With a blast that made skyscrapers tremble, an 83-year-old steam pipe sent a powerful message that the miles of tubes, wires and iron beneath New York and other U.S. cities are getting older and could become dangerously unstable.
The steam conduit that exploded beneath a Manhattan street at the height of rush hour Wednesday, just a block from Grand Central Terminal, was laid when Calvin Coolidge was president and was part of a system that began providing energy to city buildings in 1882.
Investigators are still trying to determine what caused the explosion, but some experts said the age of the city's infrastructure was a possible factor. Pipes don't last forever.
"This may be a warning sign for this very old network of pipe that we have," said Anil Agrawal, a professor of civil engineering at the City College of New York. "We should not be looking at this incident as an isolated one."
Meanwhile, the city officials have determined that there is, but that there is contamination in the dirt and debris that settled on the ground, reports CBS News correspondent Bianca Solorzano. People who have to be in the area are wearing protective face masks.
From Boston to Los Angeles, a number of American cities are entering a middle age of sorts, and the infrastructure propping them up is showing signs of strain.
DePaul University transportation professor Joe Schwieterman said his city of Chicago, where much of the infrastructure dates to the early part of the 20th century, is now faced with tough choices on what to fix first.
"The aging infrastructure below the streets is an enormous liability for the city," Schwieterman said. "We know it needs modernization but the cost is staggering. We're forced to pick our battles wisely."
Thousands of miles of underground water and sewage pipes are nearing the end of their expected life, sometimes with a bang and a flash flood.
Electrical systems, operating with components that are decades old, have been groaning to handle record power demand.
Parts of New York were plunged into darkness for a week last summer when a series of power cables failed in Queens, and much of the Northeast was blacked out when power transmission systems failed across several states in 2003.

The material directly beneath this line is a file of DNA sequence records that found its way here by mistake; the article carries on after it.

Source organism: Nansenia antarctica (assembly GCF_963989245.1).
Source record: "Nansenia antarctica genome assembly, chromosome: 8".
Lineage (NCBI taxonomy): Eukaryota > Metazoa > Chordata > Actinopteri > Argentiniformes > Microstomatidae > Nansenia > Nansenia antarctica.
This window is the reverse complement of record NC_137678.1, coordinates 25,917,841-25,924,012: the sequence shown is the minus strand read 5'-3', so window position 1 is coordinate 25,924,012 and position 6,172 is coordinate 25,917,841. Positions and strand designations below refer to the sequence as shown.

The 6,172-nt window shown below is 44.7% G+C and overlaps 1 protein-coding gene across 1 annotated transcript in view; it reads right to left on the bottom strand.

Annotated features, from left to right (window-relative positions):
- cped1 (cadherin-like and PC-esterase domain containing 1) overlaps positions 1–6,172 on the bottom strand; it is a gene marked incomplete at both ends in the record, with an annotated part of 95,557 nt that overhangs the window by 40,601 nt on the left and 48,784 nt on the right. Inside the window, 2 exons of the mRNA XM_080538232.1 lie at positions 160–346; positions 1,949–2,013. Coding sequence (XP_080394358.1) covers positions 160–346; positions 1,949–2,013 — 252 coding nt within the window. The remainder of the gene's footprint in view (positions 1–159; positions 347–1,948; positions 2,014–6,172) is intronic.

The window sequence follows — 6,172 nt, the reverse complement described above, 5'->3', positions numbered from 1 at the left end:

In New York and Boston, aging sidewalk utility panels were blamed for delivering electric shocks to pedestrians and pets in wet weather.
The American Society of Civil Engineers estimates that it will take $1.6 trillion over the next five years to get the nation's roads, bridges, dams, water systems and airports into good condition.
But replacing old parts in a labyrinth of cables, tunnels and piping, often extending hundreds of feet down, is rarely easy.
"The fact that all of this stuff is crowded together in a very small space can also make accidents worse," said Rae Zimmerman, director of the Institute for Civil Infrastructure Systems at New York University.
"When one thing goes, other things go. When you have a water main break, it will wash out a street and break a gas line," she said.
In New York, home to the largest steam system in the world, steam is pumped through more than 100 miles of mains and service pipes to customers such as the Empire State Building and Rockefeller Center. It is also widely used by dry cleaners and hospitals.
Just how much of a factor aging infrastructure was in Wednesday's steam main break is unclear.
Consolidated Edison, the utility that operates the steam system, insisted its equipment is in good shape.
The company said it is spending $20 million this year on upgrades, and has been removing older cast-iron components, eliminating asbestos from manholes and installing improved joints less likely to fail.
"I don't think there is any reason to worry," New York Mayor Michael Bloomberg said in the aftermath of the blast, which killed one person and injured dozens, some seriously. "I think that you see that these pipes generally perform fine."
Tests showed the explosion did not leave asbestos in the air, but the toxin was found in some solid debris and dust that settled after the blast, the city said Thursday.
Some speculate that rainwater or water from a main break somehow seeped onto the pipe, and the sudden interaction between cold water and super-hot steam burst the conduit.
Steam explosions, in fact, are rare and have decreased in recent years. The last major explosion in New York, in 1989, killed three people.
Smaller steam systems have also operated largely without mishap in Chicago, Boston, Philadelphia and Baltimore, although a pipe explosion in the nation's capital near the White House badly injured two workers in 2004.
In Boston, Mayor Thomas Menino said his staff asked Trigen Energy, the operator of 22 miles of steam infrastructure in the city, for assurances the system is safe.
Some pipes there date to the 1930s, and the company is making repairs, including work outside City Hall that Menino can watch from his window.
Con Ed said some components of the system are examined about every six weeks, but steam mains underground are generally not inspected because doing so often requires digging up the street.
That is something that should change immediately, Agrawal said. Robotic probes can detect corrosion or damage to steam pipes from within, without having to dig them up, he said.
"They have to start looking at the entire system," he said. "Imagine something like this exploding under Grand Central? Or under Broadway?"
Some New Yorkers have had enough.
"They need to do something about the infrastructure. It's really getting out of hand," said Steve Raphael, a lawyer who had to talk his way past a police blockade to get to his office near the blast zone Thursday.
"It could take 20 years, it could take 30 years, but they've got to take 10 blocks at a time and replace things before they break."